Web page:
Chapter 06 - Risk Aversion and Capital Allocation to Risky Assets
6-1
CHAPTER 6: RISK AVERSION AND
CAPITAL ALLOCATION TO RISKY ASSETS
PROBLEM SETS
1.
(e)
2.
(b) A higher borrowing is a consequence of the risk of the borrowers’ default. In perfect
markets with no additional cost of default, this increment would equal the value of the
borrower’s option to default, and the Sharpe measure, with appropriate treatment of the
default option, would be the same. However, in reality there are costs to default so that
this part of the increment lowers the Sharpe ratio. Also, notice that answer (c) is not
correct because doubling the expected return with a fixed risk-free rate will more than
double the risk premium and the Sharpe ratio.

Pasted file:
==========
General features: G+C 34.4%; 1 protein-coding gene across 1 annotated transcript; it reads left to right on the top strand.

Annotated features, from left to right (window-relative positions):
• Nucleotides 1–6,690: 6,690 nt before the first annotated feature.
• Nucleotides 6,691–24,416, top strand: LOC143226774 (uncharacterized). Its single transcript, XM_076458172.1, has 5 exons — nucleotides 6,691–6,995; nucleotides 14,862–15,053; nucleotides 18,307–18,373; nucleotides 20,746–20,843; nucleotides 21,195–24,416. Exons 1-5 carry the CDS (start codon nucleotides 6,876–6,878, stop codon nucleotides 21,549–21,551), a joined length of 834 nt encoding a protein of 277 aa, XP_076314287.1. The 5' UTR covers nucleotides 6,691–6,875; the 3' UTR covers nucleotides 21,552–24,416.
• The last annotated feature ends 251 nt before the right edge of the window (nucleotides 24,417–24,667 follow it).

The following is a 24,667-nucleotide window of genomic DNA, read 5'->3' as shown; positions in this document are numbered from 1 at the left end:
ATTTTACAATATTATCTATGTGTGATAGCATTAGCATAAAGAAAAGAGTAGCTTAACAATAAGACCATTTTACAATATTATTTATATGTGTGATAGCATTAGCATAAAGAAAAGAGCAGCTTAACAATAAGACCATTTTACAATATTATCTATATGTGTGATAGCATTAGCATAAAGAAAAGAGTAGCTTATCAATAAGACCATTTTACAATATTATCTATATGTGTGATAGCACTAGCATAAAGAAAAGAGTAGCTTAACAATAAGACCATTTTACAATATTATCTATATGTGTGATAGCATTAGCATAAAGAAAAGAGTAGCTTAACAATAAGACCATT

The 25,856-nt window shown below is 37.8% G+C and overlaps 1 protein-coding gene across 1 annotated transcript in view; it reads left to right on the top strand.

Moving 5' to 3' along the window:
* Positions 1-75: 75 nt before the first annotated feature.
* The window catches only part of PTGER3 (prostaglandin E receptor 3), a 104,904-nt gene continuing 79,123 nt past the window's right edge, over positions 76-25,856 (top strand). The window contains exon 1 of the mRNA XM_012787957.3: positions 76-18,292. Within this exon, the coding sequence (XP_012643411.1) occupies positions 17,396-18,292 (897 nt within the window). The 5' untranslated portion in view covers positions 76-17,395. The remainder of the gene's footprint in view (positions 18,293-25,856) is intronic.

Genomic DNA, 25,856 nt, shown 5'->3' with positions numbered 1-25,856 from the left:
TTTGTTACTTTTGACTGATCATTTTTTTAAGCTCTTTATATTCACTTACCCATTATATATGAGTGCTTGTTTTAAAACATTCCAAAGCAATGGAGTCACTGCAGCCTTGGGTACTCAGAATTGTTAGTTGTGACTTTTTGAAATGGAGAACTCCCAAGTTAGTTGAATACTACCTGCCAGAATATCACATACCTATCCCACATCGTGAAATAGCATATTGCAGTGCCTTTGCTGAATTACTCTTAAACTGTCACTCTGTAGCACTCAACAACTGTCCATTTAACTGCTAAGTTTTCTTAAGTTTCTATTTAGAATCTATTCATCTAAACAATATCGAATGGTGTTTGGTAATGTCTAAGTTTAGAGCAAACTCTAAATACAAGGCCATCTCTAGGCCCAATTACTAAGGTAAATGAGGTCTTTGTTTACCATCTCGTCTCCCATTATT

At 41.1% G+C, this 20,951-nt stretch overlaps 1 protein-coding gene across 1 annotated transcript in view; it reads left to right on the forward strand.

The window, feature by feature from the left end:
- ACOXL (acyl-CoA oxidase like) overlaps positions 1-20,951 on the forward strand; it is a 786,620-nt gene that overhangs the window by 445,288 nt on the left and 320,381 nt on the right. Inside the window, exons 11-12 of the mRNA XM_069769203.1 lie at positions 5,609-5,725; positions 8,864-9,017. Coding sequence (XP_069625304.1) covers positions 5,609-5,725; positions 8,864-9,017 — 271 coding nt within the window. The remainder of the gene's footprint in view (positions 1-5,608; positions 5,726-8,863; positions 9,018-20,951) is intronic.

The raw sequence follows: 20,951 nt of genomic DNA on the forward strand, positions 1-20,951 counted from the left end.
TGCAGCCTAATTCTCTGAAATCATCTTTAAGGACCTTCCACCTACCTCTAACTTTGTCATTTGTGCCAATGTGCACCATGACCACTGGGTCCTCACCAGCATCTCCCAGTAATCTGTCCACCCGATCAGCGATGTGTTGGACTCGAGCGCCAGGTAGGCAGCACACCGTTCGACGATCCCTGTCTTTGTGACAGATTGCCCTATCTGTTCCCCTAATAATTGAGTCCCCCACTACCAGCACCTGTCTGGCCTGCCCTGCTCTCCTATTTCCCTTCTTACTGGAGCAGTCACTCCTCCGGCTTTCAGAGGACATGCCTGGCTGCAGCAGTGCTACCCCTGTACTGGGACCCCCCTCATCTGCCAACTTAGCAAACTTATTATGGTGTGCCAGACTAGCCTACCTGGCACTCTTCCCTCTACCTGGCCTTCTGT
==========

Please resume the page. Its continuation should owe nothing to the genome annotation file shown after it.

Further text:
3.
Assuming no change in risk tolerance, that is, an unchanged risk aversion coefficient
(A), then higher perceived volatility increases the denominator of the equation for the
optimal investment in the risky portfolio (Equation 6.12). The proportion invested in the
risky portfolio will therefore decrease.
4.
a.
The expected cash flow is: (0.5
×
$70,000) + (0.5
×
200,000) = $135,000
With a risk premium of 8% over the risk-free rate of 6%, the required rate of
return is 14%. Therefore, the present value of the portfolio is:
$135,000/1.14 = $118,421
b.
If the portfolio is purchased for $118,421, and provides an expected cash inflow of
$135,000, then the expected rate of return [E(r)] is derived as follows:
$118,421
×
[1 + E(r)] = $135,000
Therefore, E(r) =
14%. The portfolio price is set to equate the expected rate or
return with the required rate of return.
c.
If the risk premium over T-bills is now 12%, then the required return is:
6% + 12% = 18%
The present value of the portfolio is now:
$135,000/1.18 = $114,407